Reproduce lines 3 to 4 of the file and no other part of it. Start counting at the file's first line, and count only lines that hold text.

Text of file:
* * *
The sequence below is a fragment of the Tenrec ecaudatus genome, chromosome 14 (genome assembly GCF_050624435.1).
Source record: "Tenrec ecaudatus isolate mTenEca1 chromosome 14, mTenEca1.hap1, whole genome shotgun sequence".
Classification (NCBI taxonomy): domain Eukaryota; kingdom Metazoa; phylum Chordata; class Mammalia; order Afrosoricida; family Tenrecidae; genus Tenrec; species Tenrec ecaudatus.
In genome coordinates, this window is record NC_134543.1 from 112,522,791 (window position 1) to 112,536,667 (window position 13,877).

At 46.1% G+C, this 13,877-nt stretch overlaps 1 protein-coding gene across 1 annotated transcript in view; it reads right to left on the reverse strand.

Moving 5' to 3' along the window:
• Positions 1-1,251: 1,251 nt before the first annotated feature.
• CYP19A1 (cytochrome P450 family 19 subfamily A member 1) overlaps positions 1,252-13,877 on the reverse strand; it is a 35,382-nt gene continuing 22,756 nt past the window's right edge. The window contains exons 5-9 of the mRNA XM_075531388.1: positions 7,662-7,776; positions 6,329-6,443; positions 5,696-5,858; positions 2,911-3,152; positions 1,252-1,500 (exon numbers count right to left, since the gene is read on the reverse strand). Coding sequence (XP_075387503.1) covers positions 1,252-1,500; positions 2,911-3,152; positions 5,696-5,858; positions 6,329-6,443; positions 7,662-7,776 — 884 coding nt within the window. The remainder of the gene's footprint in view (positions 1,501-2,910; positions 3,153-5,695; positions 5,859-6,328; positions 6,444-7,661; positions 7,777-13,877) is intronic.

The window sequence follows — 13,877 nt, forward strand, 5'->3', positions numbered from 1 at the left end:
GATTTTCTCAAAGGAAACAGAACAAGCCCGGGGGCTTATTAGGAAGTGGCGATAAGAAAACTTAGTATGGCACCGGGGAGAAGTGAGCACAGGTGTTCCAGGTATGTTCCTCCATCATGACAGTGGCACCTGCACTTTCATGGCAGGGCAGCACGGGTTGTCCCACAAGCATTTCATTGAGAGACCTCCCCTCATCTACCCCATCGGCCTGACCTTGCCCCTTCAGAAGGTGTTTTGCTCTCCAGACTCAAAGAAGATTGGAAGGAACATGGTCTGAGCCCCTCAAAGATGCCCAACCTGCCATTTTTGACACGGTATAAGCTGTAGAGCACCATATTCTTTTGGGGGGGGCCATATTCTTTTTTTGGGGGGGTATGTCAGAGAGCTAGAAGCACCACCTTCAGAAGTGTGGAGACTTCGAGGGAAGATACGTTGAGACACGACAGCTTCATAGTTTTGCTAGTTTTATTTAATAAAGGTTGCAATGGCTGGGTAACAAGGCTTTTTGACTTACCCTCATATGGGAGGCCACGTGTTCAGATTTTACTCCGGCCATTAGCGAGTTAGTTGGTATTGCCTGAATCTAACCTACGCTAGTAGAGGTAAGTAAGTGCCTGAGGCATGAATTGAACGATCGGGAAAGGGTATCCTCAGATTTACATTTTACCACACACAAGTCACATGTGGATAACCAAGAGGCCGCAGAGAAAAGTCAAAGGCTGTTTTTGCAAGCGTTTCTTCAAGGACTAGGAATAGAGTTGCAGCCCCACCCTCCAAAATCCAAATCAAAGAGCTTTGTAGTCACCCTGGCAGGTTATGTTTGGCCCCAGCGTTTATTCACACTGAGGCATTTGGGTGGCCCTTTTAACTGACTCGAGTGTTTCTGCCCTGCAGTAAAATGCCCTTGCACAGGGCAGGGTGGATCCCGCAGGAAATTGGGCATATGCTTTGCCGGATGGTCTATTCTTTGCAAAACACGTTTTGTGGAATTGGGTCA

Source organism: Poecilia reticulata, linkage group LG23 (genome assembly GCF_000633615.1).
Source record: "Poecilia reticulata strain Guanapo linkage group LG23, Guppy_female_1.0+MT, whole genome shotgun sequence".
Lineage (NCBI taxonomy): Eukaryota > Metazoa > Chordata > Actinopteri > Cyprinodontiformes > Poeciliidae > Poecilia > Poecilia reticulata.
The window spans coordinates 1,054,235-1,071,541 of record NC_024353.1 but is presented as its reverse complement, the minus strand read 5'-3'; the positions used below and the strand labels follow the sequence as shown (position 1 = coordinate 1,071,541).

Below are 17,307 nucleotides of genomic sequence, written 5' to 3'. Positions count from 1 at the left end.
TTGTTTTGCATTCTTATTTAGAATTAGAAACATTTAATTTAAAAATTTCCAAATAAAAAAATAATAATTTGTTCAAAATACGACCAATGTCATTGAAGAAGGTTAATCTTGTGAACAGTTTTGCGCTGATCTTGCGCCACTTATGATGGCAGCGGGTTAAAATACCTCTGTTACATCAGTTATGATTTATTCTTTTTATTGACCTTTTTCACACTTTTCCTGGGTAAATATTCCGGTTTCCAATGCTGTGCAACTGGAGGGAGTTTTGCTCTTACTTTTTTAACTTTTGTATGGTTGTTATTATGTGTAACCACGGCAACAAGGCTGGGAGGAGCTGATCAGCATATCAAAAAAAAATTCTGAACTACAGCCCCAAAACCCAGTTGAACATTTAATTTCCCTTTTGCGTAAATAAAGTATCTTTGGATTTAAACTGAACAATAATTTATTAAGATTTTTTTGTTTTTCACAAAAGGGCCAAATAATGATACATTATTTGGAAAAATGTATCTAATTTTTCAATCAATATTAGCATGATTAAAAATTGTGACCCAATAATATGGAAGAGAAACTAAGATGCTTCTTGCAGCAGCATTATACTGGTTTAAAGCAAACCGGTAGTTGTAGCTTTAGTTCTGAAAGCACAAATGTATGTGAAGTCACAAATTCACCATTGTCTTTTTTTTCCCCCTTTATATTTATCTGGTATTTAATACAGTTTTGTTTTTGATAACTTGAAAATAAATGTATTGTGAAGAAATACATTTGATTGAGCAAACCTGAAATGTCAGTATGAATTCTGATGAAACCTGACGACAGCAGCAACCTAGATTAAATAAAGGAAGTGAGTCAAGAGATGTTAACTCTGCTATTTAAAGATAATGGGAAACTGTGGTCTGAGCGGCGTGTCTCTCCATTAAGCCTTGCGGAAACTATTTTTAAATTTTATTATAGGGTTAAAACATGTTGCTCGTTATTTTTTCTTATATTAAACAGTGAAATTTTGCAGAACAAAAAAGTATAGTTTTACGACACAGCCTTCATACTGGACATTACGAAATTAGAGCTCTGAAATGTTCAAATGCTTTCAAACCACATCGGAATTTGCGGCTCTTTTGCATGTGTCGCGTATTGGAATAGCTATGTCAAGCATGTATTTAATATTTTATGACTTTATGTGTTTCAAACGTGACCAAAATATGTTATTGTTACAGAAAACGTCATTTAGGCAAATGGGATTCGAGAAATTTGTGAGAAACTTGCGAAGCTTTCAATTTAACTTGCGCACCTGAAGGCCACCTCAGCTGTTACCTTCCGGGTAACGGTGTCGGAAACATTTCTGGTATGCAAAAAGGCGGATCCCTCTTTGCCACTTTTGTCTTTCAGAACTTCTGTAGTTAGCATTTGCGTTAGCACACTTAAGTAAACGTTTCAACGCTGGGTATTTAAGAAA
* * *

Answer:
Classification (NCBI taxonomy): domain Eukaryota; kingdom Metazoa; phylum Chordata; class Mammalia; order Afrosoricida; family Tenrecidae; genus Tenrec; species Tenrec ecaudatus.
In genome coordinates, this window is record NC_134543.1 from 112,522,791 (window position 1) to 112,536,667 (window position 13,877).